Loving Science and Loving God
Image: Shutterstock

Daniel Romo is the Schotts Professor of Chemistry at Baylor University and Co-Director of the CPRIT Synthesis and Drug-Lead Discovery Laboratory. During the 2016 National Hispanic Education Summit hosted by Baylor University, Romo sat down with Andrea Ramirez, the executive director of the Faith and Education Coalition of the NHCLC, to discuss how his love of science is rooted in his love of God.

Romo is a second-generation Mexican American, the father of four and husband to Laura Romo. He has a particular interest in the intersection of science and Christian faith.

What would you like to say to students who have an interest in science at a young age? And what would you like to share with parents or grandparents who fear that science and faith don’t mix?

One of my heroes in science is Johannes Kepler, who was probably the first physical astronomer. He actually broke out in song because he discovered something really cool in science and astronomy. He wrote about it in a notebook, giving glory to God for that new finding. The idea that we “explore the world that God created” really resonates with me. And it’s basically what I do.

We have a way, as scientists, to explore the world and try to understand what God created. He gave us a playground, if you will, to actually go and explore the world.

I've never heard science described that way. It’s an interesting word picture to help us experience joy in exploring His creation and to see scientific study as a gift. I know you see the Lord's hand in cancer research.

Yes, we enjoy funding that allows us to do research on the treatment side of cancer prevention and treatment. We're interested in identifying new compounds that might have potential as anti-cancer agents.

I can tell you a little bit about natural products because that's my area of expertise. What are natural products? They are compounds isolated from natural sources. For example, God has created bacteria and plants with an incredible capacity to make small molecules, which scientists can use to understand more about the cell. We study how cells function, both normal cells and cancer cells. We harvest the information that God indirectly gave us through these small molecules. Due to our study and the work of others, these compounds are often being used now to treat cancer.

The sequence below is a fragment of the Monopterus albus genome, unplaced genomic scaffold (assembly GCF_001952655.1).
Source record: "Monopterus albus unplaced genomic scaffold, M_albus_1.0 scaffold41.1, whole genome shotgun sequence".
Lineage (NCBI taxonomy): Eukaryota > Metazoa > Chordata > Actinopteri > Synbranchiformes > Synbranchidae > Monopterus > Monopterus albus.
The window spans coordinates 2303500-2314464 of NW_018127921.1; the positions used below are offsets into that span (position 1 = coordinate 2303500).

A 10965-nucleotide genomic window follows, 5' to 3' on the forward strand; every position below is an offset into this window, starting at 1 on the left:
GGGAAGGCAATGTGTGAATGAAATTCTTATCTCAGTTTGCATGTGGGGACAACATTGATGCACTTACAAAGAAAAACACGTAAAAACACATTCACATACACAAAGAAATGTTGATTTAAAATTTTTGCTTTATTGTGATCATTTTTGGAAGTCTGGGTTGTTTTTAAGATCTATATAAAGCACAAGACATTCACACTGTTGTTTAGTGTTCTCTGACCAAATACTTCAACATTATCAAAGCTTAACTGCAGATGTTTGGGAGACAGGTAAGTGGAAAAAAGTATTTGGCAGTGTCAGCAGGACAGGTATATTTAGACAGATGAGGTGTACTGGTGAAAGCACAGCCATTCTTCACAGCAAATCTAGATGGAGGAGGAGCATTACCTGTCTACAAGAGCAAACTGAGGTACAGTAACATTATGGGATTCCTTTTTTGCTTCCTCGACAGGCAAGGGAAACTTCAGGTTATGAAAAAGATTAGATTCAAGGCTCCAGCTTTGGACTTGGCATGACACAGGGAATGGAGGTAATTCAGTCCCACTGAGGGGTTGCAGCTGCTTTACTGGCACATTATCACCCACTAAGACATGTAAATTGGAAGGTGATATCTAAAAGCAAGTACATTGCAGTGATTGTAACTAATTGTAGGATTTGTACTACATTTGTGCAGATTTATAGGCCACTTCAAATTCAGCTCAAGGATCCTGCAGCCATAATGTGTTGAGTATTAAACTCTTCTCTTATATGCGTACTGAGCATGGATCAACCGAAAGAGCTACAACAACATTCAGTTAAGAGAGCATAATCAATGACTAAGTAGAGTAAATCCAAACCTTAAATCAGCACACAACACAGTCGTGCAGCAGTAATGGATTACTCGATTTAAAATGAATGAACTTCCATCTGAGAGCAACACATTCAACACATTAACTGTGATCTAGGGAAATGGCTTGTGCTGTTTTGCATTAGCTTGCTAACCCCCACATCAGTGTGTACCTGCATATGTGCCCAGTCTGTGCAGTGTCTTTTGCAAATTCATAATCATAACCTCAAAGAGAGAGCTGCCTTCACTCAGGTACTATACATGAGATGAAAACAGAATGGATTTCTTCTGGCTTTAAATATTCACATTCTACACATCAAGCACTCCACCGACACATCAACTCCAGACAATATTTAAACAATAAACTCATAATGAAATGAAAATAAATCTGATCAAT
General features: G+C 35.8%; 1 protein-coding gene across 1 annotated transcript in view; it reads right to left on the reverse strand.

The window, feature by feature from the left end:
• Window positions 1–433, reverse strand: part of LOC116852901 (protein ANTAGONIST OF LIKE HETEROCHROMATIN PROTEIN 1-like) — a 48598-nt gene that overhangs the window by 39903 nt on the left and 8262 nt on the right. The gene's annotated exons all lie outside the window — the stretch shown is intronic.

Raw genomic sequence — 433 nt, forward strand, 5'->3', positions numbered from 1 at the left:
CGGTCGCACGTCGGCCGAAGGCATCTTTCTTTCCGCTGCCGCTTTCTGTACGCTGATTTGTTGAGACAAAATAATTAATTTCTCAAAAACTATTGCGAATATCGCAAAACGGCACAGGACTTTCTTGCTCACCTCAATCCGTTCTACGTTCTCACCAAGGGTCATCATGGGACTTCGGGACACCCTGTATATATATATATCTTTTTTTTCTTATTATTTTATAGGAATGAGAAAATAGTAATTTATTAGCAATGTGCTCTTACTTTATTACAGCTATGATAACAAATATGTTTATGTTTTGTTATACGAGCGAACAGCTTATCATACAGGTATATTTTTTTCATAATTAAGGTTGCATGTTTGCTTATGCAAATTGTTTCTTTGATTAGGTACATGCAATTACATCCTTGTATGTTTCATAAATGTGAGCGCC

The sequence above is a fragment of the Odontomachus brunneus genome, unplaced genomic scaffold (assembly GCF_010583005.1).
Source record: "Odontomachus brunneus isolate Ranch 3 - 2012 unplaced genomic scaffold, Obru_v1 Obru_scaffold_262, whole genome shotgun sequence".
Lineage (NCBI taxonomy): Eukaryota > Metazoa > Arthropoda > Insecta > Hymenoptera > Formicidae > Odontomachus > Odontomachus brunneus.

In reference to small molecules, are these molecules in items that we eat? Or where do we find these potential molecules?

These molecules come from, for example, bacteria. These bacteria produce small molecules for a variety of reasons including self-defense. Bacteria will produce compounds like antibiotics that kill other bacteria. We can study those molecules and use them to combat other bacteria, bacteria that affect human bodies.

Likewise, plants have produced compounds, natural products, which are being used clinically for cancer treatment. These are small molecules that natural organisms produce. But humans have been able to harvest this information because the small molecules interact with proteins we find inside cells.

I know many of our readers have been impacted by cancer, in one way or another. My mom is a cancer survivor, and we recently lost a friend to cancer. So your work is really impacting future generations to keep their family members longer here on earth to enjoy rich relationships and bring glory to God. Moms, dads, and grandparents can live healthy lives longer and share their influence and wisdom.

Some of those young people who have an interest in science now, in grade school or high school, may find that God is inviting them into this legacy of research focused on natural products that benefit cancer prevention and treatment. It's a part of our scientific playground in the natural world. That's such a great word picture.

September
Subscribe to CT and get one year free.
View this article in Reader Mode
Christianity Today
Loving Science and Loving God